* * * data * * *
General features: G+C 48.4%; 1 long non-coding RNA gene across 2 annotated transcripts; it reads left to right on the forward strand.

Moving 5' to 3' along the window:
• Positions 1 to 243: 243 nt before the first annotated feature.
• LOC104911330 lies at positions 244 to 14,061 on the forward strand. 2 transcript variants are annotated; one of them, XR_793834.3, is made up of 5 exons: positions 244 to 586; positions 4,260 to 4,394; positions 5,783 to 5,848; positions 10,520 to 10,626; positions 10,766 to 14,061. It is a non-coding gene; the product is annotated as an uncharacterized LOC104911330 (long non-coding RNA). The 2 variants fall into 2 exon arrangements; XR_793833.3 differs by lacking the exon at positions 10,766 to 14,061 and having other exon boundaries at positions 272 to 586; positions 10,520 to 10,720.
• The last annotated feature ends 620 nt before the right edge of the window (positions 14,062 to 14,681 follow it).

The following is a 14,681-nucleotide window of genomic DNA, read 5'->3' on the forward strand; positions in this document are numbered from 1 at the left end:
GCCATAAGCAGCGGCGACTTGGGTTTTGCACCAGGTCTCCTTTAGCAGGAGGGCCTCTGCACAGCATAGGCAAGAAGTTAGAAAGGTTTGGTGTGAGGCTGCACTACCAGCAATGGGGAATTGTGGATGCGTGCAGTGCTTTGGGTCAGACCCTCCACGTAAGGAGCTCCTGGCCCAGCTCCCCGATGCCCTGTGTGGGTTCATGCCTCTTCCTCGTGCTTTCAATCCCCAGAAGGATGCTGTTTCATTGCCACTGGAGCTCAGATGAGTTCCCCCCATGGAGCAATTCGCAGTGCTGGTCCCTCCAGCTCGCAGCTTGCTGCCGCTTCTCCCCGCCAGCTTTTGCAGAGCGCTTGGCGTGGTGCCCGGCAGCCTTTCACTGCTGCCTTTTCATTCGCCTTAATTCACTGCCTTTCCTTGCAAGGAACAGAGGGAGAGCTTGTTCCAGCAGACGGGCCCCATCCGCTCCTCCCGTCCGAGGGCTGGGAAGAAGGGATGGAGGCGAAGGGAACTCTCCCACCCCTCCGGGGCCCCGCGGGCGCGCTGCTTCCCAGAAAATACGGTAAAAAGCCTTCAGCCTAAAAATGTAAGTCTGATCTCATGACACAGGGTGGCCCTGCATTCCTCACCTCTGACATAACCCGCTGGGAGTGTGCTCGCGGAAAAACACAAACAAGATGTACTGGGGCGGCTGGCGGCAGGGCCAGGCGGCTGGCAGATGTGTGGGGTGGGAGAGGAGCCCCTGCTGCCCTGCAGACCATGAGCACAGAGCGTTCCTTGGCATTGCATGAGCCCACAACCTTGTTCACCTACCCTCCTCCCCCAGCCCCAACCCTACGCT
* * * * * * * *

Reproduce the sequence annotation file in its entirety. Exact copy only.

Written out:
General features: G+C 48.4%; 1 long non-coding RNA gene across 2 annotated transcripts; it reads left to right on the forward strand.

Moving 5' to 3' along the window:
• Positions 1 to 243: 243 nt before the first annotated feature.
• LOC104911330 lies at positions 244 to 14,061 on the forward strand. 2 transcript variants are annotated; one of them, XR_793834.3, is made up of 5 exons: positions 244 to 586; positions 4,260 to 4,394; positions 5,783 to 5,848; positions 10,520 to 10,626; positions 10,766 to 14,061. It is a non-coding gene; the product is annotated as an uncharacterized LOC104911330 (long non-coding RNA). The 2 variants fall into 2 exon arrangements; XR_793833.3 differs by lacking the exon at positions 10,766 to 14,061 and having other exon boundaries at positions 272 to 586; positions 10,520 to 10,720.
• The last annotated feature ends 620 nt before the right edge of the window (positions 14,062 to 14,681 follow it).

The following is a 14,681-nucleotide window of genomic DNA, read 5'->3' on the forward strand; positions in this document are numbered from 1 at the left end:
GCCATAAGCAGCGGCGACTTGGGTTTTGCACCAGGTCTCCTTTAGCAGGAGGGCCTCTGCACAGCATAGGCAAGAAGTTAGAAAGGTTTGGTGTGAGGCTGCACTACCAGCAATGGGGAATTGTGGATGCGTGCAGTGCTTTGGGTCAGACCCTCCACGTAAGGAGCTCCTGGCCCAGCTCCCCGATGCCCTGTGTGGGTTCATGCCTCTTCCTCGTGCTTTCAATCCCCAGAAGGATGCTGTTTCATTGCCACTGGAGCTCAGATGAGTTCCCCCCATGGAGCAATTCGCAGTGCTGGTCCCTCCAGCTCGCAGCTTGCTGCCGCTTCTCCCCGCCAGCTTTTGCAGAGCGCTTGGCGTGGTGCCCGGCAGCCTTTCACTGCTGCCTTTTCATTCGCCTTAATTCACTGCCTTTCCTTGCAAGGAACAGAGGGAGAGCTTGTTCCAGCAGACGGGCCCCATCCGCTCCTCCCGTCCGAGGGCTGGGAAGAAGGGATGGAGGCGAAGGGAACTCTCCCACCCCTCCGGGGCCCCGCGGGCGCGCTGCTTCCCAGAAAATACGGTAAAAAGCCTTCAGCCTAAAAATGTAAGTCTGATCTCATGACACAGGGTGGCCCTGCATTCCTCACCTCTGACATAACCCGCTGGGAGTGTGCTCGCGGAAAAACACAAACAAGATGTACTGGGGCGGCTGGCGGCAGGGCCAGGCGGCTGGCAGATGTGTGGGGTGGGAGAGGAGCCCCTGCTGCCCTGCAGACCATGAGCACAGAGCGTTCCTTGGCATTGCATGAGCCCACAACCTTGTTCACCTACCCTCCTCCCCCAGCCCCAACCCTACGCT